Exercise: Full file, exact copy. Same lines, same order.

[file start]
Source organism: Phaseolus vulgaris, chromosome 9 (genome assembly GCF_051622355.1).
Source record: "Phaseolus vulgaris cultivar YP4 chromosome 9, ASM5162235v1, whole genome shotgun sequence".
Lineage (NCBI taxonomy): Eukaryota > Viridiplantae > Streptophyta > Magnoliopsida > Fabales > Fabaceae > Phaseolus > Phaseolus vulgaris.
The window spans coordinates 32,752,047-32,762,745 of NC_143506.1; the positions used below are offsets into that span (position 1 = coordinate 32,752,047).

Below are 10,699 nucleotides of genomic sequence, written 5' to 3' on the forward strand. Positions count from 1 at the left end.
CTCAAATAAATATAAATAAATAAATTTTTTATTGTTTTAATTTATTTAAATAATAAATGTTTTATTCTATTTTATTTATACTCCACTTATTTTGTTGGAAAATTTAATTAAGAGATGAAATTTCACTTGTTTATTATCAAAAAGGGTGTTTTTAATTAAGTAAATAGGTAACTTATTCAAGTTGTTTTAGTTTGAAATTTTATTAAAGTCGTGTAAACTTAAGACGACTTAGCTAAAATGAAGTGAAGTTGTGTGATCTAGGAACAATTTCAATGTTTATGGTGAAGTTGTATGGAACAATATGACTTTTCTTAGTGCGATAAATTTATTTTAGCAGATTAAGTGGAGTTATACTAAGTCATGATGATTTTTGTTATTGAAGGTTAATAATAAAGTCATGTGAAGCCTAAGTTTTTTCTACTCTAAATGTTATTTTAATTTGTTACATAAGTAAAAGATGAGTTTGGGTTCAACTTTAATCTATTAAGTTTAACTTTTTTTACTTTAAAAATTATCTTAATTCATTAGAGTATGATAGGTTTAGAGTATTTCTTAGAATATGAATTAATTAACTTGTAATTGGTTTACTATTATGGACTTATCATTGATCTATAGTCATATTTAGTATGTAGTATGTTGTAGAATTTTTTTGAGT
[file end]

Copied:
Source organism: Phaseolus vulgaris, chromosome 9 (genome assembly GCF_051622355.1).
Source record: "Phaseolus vulgaris cultivar YP4 chromosome 9, ASM5162235v1, whole genome shotgun sequence".
Lineage (NCBI taxonomy): Eukaryota > Viridiplantae > Streptophyta > Magnoliopsida > Fabales > Fabaceae > Phaseolus > Phaseolus vulgaris.
The window spans coordinates 32,752,047-32,762,745 of NC_143506.1; the positions used below are offsets into that span (position 1 = coordinate 32,752,047).

Below are 10,699 nucleotides of genomic sequence, written 5' to 3' on the forward strand. Positions count from 1 at the left end.
CTCAAATAAATATAAATAAATAAATTTTTTATTGTTTTAATTTATTTAAATAATAAATGTTTTATTCTATTTTATTTATACTCCACTTATTTTGTTGGAAAATTTAATTAAGAGATGAAATTTCACTTGTTTATTATCAAAAAGGGTGTTTTTAATTAAGTAAATAGGTAACTTATTCAAGTTGTTTTAGTTTGAAATTTTATTAAAGTCGTGTAAACTTAAGACGACTTAGCTAAAATGAAGTGAAGTTGTGTGATCTAGGAACAATTTCAATGTTTATGGTGAAGTTGTATGGAACAATATGACTTTTCTTAGTGCGATAAATTTATTTTAGCAGATTAAGTGGAGTTATACTAAGTCATGATGATTTTTGTTATTGAAGGTTAATAATAAAGTCATGTGAAGCCTAAGTTTTTTCTACTCTAAATGTTATTTTAATTTGTTACATAAGTAAAAGATGAGTTTGGGTTCAACTTTAATCTATTAAGTTTAACTTTTTTTACTTTAAAAATTATCTTAATTCATTAGAGTATGATAGGTTTAGAGTATTTCTTAGAATATGAATTAATTAACTTGTAATTGGTTTACTATTATGGACTTATCATTGATCTATAGTCATATTTAGTATGTAGTATGTTGTAGAATTTTTTTGAGT